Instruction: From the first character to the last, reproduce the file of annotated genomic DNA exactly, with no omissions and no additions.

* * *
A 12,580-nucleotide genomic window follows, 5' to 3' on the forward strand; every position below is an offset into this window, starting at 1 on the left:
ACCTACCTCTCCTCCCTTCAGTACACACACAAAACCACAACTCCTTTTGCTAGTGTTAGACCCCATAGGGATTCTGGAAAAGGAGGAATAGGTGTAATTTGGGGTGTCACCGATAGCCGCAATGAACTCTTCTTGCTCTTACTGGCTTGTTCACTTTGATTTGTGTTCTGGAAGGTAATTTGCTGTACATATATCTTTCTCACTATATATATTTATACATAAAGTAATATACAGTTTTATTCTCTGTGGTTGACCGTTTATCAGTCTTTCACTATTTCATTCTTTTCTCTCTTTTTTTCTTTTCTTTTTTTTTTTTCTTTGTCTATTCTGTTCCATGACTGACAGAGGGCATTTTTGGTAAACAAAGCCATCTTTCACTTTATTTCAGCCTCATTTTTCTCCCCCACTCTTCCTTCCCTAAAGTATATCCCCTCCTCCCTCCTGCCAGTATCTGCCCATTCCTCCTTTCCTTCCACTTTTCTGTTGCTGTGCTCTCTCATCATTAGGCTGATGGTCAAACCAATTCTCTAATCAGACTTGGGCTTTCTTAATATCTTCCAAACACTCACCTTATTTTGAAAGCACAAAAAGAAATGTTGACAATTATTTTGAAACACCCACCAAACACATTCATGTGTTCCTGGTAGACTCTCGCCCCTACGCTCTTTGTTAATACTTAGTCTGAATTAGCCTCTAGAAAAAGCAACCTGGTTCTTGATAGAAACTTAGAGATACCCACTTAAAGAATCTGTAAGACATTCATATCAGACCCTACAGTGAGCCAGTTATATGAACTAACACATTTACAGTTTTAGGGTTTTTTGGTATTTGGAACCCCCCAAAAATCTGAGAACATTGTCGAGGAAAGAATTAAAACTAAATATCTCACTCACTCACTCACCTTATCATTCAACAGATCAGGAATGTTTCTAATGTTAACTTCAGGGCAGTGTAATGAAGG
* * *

A 12,580-nucleotide genomic window follows, 5' to 3' on the forward strand; every position below is an offset into this window, starting at 1 on the left:
ACCTACCTCTCCTCCCTTCAGTACACACACAAAACCACAACTCCTTTTGCTAGTGTTAGACCCCATAGGGATTCTGGAAAAGGAGGAATAGGTGTAATTTGGGGTGTCACCGATAGCCGCAATGAACTCTTCTTGCTCTTACTGGCTTGTTCACTTTGATTTGTGTTCTGGAAGGTAATTTGCTGTACATATATCTTTCTCACTATATATATTTATACATAAAGTAATATACAGTTTTATTCTCTGTGGTTGACCGTTTATCAGTCTTTCACTATTTCATTCTTTTCTCTCTTTTTTTCTTTTCTTTTTTTTTTTTCTTTGTCTATTCTGTTCCATGACTGACAGAGGGCATTTTTGGTAAACAAAGCCATCTTTCACTTTATTTCAGCCTCATTTTTCTCCCCCACTCTTCCTTCCCTAAAGTATATCCCCTCCTCCCTCCTGCCAGTATCTGCCCATTCCTCCTTTCCTTCCACTTTTCTGTTGCTGTGCTCTCTCATCATTAGGCTGATGGTCAAACCAATTCTCTAATCAGACTTGGGCTTTCTTAATATCTTCCAAACACTCACCTTATTTTGAAAGCACAAAAAGAAATGTTGACAATTATTTTGAAACACCCACCAAACACATTCATGTGTTCCTGGTAGACTCTCGCCCCTACGCTCTTTGTTAATACTTAGTCTGAATTAGCCTCTAGAAAAAGCAACCTGGTTCTTGATAGAAACTTAGAGATACCCACTTAAAGAATCTGTAAGACATTCATATCAGACCCTACAGTGAGCCAGTTATATGAACTAACACATTTACAGTTTTAGGGTTTTTTGGTATTTGGAACCCCCCAAAAATCTGAGAACATTGTCGAGGAAAGAATTAAAACTAAATATCTCACTCACTCACTCACCTTATCATTCAACAGATCAGGAATGTTTCTAATGTTAACTTCAGGGCAGTGTAATGAAGG